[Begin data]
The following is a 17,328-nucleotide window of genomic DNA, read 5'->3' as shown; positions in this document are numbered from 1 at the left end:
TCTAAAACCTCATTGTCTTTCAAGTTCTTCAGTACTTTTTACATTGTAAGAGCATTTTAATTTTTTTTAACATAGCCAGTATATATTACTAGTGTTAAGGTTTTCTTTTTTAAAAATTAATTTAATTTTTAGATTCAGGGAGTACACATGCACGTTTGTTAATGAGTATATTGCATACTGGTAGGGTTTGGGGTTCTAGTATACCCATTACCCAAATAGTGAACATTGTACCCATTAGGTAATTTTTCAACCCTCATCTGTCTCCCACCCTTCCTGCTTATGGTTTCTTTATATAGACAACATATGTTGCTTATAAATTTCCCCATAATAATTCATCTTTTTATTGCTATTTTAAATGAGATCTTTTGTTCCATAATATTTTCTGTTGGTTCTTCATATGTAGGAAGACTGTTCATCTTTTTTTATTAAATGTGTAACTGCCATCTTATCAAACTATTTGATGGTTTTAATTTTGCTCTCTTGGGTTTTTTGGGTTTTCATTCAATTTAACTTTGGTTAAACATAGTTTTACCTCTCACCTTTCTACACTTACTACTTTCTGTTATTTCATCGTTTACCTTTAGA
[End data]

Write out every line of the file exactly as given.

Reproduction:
The following is a 17,328-nucleotide window of genomic DNA, read 5'->3' as shown; positions in this document are numbered from 1 at the left end:
TCTAAAACCTCATTGTCTTTCAAGTTCTTCAGTACTTTTTACATTGTAAGAGCATTTTAATTTTTTTTAACATAGCCAGTATATATTACTAGTGTTAAGGTTTTCTTTTTTAAAAATTAATTTAATTTTTAGATTCAGGGAGTACACATGCACGTTTGTTAATGAGTATATTGCATACTGGTAGGGTTTGGGGTTCTAGTATACCCATTACCCAAATAGTGAACATTGTACCCATTAGGTAATTTTTCAACCCTCATCTGTCTCCCACCCTTCCTGCTTATGGTTTCTTTATATAGACAACATATGTTGCTTATAAATTTCCCCATAATAATTCATCTTTTTATTGCTATTTTAAATGAGATCTTTTGTTCCATAATATTTTCTGTTGGTTCTTCATATGTAGGAAGACTGTTCATCTTTTTTTATTAAATGTGTAACTGCCATCTTATCAAACTATTTGATGGTTTTAATTTTGCTCTCTTGGGTTTTTTGGGTTTTCATTCAATTTAACTTTGGTTAAACATAGTTTTACCTCTCACCTTTCTACACTTACTACTTTCTGTTATTTCATCGTTTACCTTTAGA